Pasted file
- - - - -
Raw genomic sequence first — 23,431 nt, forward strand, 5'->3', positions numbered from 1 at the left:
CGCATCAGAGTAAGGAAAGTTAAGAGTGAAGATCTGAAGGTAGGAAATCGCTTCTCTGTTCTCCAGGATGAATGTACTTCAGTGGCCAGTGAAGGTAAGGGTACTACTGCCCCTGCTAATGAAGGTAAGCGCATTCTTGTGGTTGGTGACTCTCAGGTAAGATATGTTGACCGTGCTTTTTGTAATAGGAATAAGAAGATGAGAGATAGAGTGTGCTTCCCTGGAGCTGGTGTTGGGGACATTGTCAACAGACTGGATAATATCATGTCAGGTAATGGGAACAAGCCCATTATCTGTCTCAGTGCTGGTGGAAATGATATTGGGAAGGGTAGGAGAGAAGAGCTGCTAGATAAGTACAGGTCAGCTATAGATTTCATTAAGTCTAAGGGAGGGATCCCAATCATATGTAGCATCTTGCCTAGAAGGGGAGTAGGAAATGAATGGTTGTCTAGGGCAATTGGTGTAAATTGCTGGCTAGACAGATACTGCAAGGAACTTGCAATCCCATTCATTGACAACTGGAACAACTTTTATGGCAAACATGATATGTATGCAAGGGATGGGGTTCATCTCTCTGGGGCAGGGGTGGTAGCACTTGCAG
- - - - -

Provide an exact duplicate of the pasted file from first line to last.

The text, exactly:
Raw genomic sequence first — 23,431 nt, forward strand, 5'->3', positions numbered from 1 at the left:
CGCATCAGAGTAAGGAAAGTTAAGAGTGAAGATCTGAAGGTAGGAAATCGCTTCTCTGTTCTCCAGGATGAATGTACTTCAGTGGCCAGTGAAGGTAAGGGTACTACTGCCCCTGCTAATGAAGGTAAGCGCATTCTTGTGGTTGGTGACTCTCAGGTAAGATATGTTGACCGTGCTTTTTGTAATAGGAATAAGAAGATGAGAGATAGAGTGTGCTTCCCTGGAGCTGGTGTTGGGGACATTGTCAACAGACTGGATAATATCATGTCAGGTAATGGGAACAAGCCCATTATCTGTCTCAGTGCTGGTGGAAATGATATTGGGAAGGGTAGGAGAGAAGAGCTGCTAGATAAGTACAGGTCAGCTATAGATTTCATTAAGTCTAAGGGAGGGATCCCAATCATATGTAGCATCTTGCCTAGAAGGGGAGTAGGAAATGAATGGTTGTCTAGGGCAATTGGTGTAAATTGCTGGCTAGACAGATACTGCAAGGAACTTGCAATCCCATTCATTGACAACTGGAACAACTTTTATGGCAAACATGATATGTATGCAAGGGATGGGGTTCATCTCTCTGGGGCAGGGGTGGTAGCACTTGCAG